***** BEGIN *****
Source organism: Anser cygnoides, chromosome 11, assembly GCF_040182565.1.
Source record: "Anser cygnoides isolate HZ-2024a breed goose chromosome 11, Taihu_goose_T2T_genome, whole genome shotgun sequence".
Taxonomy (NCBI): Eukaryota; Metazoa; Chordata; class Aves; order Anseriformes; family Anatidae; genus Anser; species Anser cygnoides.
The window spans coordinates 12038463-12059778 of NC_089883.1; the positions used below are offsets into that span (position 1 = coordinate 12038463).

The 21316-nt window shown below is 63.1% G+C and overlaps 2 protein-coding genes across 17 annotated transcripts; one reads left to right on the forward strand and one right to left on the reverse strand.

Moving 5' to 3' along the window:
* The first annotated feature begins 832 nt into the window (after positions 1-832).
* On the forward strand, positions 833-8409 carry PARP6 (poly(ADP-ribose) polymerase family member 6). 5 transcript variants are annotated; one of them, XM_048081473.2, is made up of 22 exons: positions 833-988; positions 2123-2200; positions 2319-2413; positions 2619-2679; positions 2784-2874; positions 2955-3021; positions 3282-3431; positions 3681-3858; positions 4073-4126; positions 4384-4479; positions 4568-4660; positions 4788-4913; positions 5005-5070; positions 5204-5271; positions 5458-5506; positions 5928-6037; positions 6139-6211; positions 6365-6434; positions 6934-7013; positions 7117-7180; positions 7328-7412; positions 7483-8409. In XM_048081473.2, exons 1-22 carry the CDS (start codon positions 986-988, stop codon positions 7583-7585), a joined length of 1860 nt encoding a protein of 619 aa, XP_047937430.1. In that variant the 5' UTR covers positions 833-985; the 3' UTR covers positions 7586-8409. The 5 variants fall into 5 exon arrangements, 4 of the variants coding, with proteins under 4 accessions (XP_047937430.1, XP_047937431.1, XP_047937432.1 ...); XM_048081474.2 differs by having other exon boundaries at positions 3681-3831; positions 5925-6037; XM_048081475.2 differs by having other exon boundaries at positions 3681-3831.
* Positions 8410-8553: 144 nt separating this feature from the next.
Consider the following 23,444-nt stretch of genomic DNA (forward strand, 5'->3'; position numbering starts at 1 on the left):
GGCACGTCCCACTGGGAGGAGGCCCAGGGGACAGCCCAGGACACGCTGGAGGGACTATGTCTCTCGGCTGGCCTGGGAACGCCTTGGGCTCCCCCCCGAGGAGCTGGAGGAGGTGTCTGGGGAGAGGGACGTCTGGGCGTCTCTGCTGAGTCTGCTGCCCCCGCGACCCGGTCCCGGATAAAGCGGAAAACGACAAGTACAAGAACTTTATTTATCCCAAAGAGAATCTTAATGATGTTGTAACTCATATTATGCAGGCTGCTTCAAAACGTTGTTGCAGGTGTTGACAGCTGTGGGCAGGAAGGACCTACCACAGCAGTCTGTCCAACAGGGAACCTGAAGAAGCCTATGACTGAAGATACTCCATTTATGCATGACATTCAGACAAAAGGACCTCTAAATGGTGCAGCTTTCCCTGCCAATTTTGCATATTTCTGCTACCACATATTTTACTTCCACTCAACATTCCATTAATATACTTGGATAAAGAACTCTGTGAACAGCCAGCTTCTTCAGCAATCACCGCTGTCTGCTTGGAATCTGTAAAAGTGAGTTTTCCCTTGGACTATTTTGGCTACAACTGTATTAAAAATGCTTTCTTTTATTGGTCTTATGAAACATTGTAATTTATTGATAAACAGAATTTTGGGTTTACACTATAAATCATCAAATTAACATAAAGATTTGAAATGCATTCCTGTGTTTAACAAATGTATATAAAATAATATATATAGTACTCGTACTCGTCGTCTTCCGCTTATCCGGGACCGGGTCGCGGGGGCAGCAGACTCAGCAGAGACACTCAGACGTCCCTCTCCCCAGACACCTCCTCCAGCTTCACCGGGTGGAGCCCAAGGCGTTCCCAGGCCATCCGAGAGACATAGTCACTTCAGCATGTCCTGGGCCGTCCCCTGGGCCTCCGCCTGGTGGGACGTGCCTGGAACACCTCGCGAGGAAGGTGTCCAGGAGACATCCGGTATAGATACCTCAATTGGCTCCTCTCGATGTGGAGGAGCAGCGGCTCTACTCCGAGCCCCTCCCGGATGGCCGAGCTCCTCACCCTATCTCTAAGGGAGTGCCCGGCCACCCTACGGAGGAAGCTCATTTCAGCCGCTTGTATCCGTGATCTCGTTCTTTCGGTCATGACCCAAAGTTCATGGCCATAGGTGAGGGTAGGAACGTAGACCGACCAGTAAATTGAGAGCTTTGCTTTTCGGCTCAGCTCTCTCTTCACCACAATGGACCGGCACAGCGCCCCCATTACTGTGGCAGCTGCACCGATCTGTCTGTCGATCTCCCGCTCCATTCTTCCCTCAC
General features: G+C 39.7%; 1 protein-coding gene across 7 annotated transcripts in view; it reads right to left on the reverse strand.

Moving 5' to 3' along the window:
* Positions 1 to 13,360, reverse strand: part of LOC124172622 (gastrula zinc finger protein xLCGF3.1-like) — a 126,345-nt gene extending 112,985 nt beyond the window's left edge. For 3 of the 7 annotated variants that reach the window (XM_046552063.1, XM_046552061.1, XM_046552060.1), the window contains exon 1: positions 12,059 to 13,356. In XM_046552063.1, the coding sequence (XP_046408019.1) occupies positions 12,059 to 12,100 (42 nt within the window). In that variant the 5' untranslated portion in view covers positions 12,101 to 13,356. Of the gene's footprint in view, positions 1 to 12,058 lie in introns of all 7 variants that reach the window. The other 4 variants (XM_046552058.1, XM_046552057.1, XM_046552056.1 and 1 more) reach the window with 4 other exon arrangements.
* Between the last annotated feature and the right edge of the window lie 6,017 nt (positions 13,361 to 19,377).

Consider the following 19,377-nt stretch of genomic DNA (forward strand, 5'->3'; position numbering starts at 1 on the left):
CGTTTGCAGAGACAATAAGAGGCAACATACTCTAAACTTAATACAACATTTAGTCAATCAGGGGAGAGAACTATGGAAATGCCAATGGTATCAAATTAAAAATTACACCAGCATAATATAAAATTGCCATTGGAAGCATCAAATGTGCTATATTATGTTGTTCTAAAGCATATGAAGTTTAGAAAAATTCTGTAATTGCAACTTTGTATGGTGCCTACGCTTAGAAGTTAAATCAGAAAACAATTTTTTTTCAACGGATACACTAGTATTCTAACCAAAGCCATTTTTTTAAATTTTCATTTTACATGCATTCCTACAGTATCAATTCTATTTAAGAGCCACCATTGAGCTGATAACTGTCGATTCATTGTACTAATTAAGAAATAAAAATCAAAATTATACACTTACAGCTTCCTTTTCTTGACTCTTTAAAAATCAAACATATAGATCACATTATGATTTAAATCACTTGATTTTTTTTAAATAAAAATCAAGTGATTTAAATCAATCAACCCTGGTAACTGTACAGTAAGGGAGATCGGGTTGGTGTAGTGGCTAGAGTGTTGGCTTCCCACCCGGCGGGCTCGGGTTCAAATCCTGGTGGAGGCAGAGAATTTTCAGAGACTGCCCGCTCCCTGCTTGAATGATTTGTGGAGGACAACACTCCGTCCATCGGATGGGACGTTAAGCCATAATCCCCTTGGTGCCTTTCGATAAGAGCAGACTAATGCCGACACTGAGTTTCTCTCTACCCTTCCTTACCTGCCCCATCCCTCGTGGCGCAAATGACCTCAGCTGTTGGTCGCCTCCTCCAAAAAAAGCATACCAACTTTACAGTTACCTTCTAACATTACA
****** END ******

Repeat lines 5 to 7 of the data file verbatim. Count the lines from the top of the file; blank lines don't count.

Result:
The 21316-nt window shown below is 63.1% G+C and overlaps 2 protein-coding genes across 17 annotated transcripts; one reads left to right on the forward strand and one right to left on the reverse strand.

Moving 5' to 3' along the window:
* The first annotated feature begins 832 nt into the window (after positions 1-832).